A Cup of Consonances: Approaching Rozanova. Exhibition view. GES-2 House of Culture. Moscow, 2023. Photo by Daniil Annenkov. Courtesy of GES-2 House of Culture


Futurism’s Androgynous Path

‘Cup of Consonances. Towards Rozanova’ at GES-2 in Moscow is the largest exhibition ever staged of the artist's creative heritage and is uniquely framed by other leading female artists from Soviet and post-Soviet Russia.

The retrospective exhibition of Russian avant-garde painter Olga Rozanova (1886–1918) is more than just a comprehensive survey, it is a palimpsest. Her work is set amongst paintings by non-conformist artists such as Lidiya Masterkova, (1927–2008) and Efrosinya Ermilova-Platova, (1895–1974), as well as more recent contemporary female artists. It is a nuanced approach by curators Andrei Parshikov, Karen Sarkisov and Elena Yaichnikova in which one element seems to shine through the other. A layered exhibition space modelled by architect Sasha Kim allows Rozanova's luminous lines and planes to light up coloured tables by Alena Kirtsova (b. 1954) and star charts by Alexandra Paperno (b. 1978). Iza Genzken's (b. 1948) laboratories consisting of simple volumes and coloured planes and the fading concreteness of Bella Pokrova's (b. 1997) porcelain ‘Cradle’ resonate with ideas of synesthesia of matter, colour, light, sound and word that were developed by the Russian Futurists, primarily by the tandem of Olga Rozanova and Aleksei Kruchyonykh (1886–1968).

This layering and porosity of various plots and substances echos Rozanova's own understanding of the new universe avant-gardists were searching for, in which the binary opposites ‘body – space’, ‘word – image’, ‘paint – colour’, and, finally, ‘male – female’ were to be erased in a new non-binary universe. Olga Rozanova is seen as an ‘amazon of the avant-garde’. This definition became a meme for the Russian cubo-futurists active in the 1910s including, also, Alexandra Ekster (1882–1949), Natalia Goncharova (1881–1962), Liubov Popova (1889–1924), Varvara Stepanova (1894–1958) and Nadezhda Udaltsova (1885–1961) after a legendary exhibition ‘Amazons of the Avant-Garde’, which travelled through Europe and the USA from 1999 to 2001. This exhibition helped to solidify Olga Rozanova’s international recognition. The catalogue for the 2001 exhibition contains an interesting article by Olga Matich entitled ‘Gender Problems in the Kingdom of the Amazons: Images of Women in Russian Culture at the Turn of the Century’. Olga Matich writes about the specifics of androgyny in Russian Symbolism and the early avant-garde. In contrast to the negative meaning of the word ‘androgyny’, which once meant fear of castration and degeneration, Russian philosophical thought of the Silver Age adopted a different, positive meaning. Philosopher Vladimir Solovyov, for example, had in mind a spiritual Platonic hybrid, a symbol of the immortality of spirit and body.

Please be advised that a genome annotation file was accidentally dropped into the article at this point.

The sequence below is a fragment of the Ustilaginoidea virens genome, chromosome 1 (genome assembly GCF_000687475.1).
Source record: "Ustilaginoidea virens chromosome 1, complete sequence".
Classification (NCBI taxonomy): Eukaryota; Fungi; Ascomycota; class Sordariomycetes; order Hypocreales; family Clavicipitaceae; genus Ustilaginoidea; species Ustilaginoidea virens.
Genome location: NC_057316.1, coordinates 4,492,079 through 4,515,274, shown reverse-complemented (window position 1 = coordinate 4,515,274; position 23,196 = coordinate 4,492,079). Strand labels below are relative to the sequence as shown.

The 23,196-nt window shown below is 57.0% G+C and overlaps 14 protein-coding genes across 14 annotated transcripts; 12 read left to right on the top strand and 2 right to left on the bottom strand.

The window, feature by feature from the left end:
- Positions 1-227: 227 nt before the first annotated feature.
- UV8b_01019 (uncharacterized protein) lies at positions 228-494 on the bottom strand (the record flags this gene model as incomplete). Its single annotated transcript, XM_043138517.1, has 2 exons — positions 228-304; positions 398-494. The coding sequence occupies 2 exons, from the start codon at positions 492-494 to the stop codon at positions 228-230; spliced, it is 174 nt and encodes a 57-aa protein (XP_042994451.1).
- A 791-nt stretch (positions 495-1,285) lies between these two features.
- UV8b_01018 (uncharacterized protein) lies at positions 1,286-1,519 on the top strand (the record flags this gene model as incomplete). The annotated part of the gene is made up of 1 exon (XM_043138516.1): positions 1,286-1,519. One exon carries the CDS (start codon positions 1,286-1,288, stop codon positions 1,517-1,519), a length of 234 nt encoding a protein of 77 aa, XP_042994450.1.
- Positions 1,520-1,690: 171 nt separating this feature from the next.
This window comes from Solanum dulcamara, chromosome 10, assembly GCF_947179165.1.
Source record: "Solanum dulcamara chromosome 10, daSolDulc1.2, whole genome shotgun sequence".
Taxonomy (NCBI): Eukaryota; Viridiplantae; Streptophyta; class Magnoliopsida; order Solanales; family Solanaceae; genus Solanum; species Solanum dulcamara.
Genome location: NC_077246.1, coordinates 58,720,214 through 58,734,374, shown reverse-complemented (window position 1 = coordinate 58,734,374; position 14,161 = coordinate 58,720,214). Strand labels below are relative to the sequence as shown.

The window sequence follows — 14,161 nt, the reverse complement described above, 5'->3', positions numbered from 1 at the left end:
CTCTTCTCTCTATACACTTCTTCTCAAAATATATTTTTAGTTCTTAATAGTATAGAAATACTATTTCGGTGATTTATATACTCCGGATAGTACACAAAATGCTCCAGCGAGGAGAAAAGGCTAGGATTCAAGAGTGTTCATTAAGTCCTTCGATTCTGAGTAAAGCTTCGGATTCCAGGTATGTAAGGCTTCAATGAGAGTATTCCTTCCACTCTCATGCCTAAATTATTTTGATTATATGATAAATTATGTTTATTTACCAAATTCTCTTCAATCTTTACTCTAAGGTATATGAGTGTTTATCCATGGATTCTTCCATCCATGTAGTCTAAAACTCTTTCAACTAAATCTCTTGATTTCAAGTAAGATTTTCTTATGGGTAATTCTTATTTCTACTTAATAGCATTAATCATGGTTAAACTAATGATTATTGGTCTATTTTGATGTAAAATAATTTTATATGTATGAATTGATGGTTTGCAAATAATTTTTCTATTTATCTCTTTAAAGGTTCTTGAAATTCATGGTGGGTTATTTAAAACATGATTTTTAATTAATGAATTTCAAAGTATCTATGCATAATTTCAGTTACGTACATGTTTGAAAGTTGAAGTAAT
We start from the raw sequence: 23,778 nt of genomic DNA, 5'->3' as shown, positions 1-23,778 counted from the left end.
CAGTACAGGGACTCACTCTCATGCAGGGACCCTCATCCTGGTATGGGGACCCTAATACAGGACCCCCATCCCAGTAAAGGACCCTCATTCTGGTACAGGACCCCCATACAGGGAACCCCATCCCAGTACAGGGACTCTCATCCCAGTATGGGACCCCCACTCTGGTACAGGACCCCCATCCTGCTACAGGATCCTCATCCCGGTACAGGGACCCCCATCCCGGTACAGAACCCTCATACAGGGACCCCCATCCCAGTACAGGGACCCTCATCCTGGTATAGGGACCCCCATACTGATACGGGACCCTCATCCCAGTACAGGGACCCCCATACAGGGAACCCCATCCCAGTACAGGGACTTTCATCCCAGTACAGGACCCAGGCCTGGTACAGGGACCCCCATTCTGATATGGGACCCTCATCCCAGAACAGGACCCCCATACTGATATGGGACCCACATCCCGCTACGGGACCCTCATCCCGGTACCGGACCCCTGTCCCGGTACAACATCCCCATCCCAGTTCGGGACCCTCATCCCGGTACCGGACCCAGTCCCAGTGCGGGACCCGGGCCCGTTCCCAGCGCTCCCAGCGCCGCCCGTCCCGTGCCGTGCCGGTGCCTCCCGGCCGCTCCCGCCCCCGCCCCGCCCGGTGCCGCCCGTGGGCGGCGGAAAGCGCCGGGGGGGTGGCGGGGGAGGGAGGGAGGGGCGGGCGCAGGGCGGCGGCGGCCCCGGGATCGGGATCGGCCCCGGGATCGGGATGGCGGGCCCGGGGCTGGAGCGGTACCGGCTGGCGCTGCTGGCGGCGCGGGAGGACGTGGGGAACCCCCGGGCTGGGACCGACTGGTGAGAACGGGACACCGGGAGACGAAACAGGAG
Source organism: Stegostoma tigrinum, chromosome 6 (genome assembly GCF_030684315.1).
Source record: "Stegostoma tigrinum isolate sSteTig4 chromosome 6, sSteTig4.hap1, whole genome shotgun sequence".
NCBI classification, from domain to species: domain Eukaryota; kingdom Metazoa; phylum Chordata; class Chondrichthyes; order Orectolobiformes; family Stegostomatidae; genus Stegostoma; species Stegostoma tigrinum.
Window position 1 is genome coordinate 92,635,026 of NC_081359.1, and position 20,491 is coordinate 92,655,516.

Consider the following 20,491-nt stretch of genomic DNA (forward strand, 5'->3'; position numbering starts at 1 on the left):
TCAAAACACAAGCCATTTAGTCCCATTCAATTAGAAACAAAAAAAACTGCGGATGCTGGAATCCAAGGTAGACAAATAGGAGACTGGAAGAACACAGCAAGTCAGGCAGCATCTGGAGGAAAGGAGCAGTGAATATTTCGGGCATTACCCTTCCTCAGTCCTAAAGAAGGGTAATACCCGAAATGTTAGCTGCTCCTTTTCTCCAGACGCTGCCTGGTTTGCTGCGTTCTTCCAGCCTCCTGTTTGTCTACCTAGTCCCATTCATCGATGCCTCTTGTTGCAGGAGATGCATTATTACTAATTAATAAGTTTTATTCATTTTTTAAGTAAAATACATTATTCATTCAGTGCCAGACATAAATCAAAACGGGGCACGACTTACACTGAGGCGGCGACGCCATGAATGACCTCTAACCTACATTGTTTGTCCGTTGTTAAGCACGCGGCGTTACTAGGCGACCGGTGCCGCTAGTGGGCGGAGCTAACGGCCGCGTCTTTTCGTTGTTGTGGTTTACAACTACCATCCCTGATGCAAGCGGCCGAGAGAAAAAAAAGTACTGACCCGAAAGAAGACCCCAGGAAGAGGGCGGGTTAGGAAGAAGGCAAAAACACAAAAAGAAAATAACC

Such androgynous transformation of life on a path of commonality and the end of gender differences energises Olga Rozanova's art. The exhibition includes futuristic print editions created between 1913 and 1916 in collaboration with Rozanova's partner Aleksei Kruchyonykh. In the process of creating these lithographic editions, the artists switched roles. They fused different binarities in a common alchemical synthesis. Kruchyonykh as an artist made collages (the album ‘Universal War. Ъ’, 1915). Rozanova acted as a poet of borderline states. Researcher Vera Terekhina calls her writing oneiric poetry consisting of dreams, visions, and delirium. Within these poems, words and images, sounds and lines, rhymes and colours exchanged their essences. The masculine dictates of the word in the lithographed books capitulated with unmolested vowels, e.g. ‘lily’ becoming ‘e-u-yi’.